I am not, as it turns out, a youthful teen oriented person, so the T-Mobile/Juicy Couture collaboration on a limited-edition Sidekick II was lost on me. It’s hard enough to be a parent without marketers in New York deciding to make a $399 gadget a must-have for the 14-24’s. The “zen of creating your own personalized private world in the public world” my eye. Kids want to personalize their world so that it’s just like their friend’s personalized world. What annoyed me the most was that the branded Sidekick is pink. Okay, so Juicy Couture’s color is pink (and brown, I think), but enough already, people. PLEASE stop making pink screw drivers for women. And who decided that “chic lit” book covers have to be pink? Mary Kay?


The Women Aren’t Even In the Bathroom

I can’t help it, I see the world through the eyes of a woman. I don’t often think about that, that I see things from a female perspective because it doesn’t often seem like a difference, but today at Digital Life, it dawned on me that there were practically no women there, not even in the press. I would say that fewer than 15% of the technology press was women. I know they’re out there, because I’m out there. I don’t give a rat’s fart about 3D headsets that cost more than my first car, but so what? Is the show kinda male-centric because that’s who the audience is? Were all of the speakers men because women don't have anything to say about consumer technology? Considering women are responsible for 83% of all consumer purchases (including 51% of consumer electronics), I don't think that's it. I don't know what it is, but I knew I stood out just by being there, and it wasn't my 1-inch heels that was the culprit.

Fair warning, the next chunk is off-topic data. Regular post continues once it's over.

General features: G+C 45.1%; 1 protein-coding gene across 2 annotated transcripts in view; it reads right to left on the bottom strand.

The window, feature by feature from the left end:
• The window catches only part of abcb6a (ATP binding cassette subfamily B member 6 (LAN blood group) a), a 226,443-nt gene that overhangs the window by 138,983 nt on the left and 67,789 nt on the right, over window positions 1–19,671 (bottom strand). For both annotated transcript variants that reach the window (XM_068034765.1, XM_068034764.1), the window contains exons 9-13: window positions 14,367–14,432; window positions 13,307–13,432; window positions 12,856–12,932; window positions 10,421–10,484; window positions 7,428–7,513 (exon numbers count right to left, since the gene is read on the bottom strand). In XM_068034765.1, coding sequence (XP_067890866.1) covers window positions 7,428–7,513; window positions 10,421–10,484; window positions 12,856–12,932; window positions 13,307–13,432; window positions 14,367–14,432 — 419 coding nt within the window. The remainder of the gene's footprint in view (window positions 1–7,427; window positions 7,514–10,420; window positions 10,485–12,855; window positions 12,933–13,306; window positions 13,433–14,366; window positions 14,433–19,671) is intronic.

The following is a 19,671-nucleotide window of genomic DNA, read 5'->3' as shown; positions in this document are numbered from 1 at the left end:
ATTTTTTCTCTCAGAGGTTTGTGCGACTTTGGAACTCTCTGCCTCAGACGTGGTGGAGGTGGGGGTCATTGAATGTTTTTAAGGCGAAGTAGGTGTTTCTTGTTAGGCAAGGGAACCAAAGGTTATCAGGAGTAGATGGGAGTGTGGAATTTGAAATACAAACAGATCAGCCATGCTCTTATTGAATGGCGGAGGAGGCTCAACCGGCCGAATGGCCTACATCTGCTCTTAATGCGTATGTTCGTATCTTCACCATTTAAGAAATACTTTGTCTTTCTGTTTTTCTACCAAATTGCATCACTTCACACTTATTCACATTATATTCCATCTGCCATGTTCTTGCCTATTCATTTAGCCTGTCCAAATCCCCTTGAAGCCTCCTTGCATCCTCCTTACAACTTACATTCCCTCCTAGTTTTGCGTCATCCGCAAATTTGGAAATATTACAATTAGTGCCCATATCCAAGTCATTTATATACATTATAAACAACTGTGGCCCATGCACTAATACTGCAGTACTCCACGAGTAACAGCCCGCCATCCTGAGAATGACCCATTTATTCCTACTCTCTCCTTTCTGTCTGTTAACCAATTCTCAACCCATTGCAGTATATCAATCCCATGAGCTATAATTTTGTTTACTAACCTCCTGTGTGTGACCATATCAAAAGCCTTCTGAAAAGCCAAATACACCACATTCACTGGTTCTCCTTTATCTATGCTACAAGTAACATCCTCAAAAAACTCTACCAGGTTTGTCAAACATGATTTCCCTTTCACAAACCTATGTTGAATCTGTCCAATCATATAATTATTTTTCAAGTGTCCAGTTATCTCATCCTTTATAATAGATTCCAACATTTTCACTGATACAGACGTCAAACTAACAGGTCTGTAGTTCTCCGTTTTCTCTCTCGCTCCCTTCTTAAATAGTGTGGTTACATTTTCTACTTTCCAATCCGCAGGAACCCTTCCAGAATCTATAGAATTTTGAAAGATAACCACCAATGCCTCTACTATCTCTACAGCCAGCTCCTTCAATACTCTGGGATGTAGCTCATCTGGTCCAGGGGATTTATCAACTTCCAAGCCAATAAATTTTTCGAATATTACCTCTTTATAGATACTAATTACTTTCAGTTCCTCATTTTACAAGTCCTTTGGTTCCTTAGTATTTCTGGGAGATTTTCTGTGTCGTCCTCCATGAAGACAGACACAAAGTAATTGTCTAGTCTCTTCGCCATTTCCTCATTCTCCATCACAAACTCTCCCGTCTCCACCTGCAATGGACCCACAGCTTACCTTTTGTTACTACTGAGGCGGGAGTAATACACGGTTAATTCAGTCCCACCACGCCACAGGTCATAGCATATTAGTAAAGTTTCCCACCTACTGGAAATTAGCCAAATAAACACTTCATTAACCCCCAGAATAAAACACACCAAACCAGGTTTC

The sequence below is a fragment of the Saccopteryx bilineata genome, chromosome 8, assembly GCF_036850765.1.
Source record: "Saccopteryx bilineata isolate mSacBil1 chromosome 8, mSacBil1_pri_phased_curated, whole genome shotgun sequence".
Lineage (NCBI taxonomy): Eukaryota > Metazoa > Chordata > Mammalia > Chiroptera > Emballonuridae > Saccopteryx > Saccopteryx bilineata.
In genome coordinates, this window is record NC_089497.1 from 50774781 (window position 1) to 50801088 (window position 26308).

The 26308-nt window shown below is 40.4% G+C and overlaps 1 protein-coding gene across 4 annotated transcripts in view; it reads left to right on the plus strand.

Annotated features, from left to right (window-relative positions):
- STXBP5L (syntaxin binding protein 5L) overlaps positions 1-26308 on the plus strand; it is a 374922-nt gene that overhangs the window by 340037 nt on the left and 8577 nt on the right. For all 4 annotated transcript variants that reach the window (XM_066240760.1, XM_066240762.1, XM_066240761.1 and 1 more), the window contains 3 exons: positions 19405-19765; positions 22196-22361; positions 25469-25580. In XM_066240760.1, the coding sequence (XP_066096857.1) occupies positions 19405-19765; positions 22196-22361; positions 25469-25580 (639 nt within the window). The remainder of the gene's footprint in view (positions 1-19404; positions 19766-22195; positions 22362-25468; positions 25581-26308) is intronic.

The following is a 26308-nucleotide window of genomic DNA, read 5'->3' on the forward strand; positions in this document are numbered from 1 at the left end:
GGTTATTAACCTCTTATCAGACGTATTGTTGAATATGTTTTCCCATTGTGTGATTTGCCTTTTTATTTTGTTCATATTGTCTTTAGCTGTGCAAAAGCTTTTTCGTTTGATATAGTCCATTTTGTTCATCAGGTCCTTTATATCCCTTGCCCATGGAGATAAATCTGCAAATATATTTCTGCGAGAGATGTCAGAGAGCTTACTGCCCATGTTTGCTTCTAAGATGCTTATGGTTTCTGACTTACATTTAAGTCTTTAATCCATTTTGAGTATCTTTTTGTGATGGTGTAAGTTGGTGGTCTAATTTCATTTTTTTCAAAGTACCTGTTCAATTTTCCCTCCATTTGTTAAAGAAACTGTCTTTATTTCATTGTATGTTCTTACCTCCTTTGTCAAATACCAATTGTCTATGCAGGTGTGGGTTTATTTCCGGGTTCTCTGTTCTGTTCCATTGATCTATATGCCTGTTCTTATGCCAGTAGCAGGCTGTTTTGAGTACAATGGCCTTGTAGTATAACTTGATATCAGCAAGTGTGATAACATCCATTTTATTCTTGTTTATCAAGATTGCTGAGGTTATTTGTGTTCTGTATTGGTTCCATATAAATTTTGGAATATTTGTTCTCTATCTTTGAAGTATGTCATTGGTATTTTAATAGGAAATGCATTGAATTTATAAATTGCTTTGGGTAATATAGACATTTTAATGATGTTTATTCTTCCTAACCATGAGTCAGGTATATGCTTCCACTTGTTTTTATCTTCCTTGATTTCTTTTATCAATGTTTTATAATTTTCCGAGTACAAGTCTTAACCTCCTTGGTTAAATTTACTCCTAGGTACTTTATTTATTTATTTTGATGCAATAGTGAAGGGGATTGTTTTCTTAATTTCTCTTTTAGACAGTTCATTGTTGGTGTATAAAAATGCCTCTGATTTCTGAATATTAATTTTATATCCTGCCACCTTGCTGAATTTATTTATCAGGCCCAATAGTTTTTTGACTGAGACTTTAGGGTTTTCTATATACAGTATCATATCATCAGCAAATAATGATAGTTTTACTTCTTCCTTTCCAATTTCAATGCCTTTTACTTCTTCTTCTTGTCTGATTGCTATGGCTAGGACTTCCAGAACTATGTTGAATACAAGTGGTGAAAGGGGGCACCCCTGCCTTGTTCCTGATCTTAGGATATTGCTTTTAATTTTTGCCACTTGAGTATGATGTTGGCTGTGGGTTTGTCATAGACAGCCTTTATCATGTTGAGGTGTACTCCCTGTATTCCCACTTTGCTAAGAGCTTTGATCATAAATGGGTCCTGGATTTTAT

If you too are a techno-babe who wonders maybe if you also are alone in the wilderness, you might want to check out Women in Technology International, an organization whose mission it is to bring together and empower techno-savvy women. It has close to half a million associates worldwide. And a really great thing about WITI?

Pink is not one of its colors.



Digital Life Show – Jacob Javits Center, New York City, October 14-16, 2005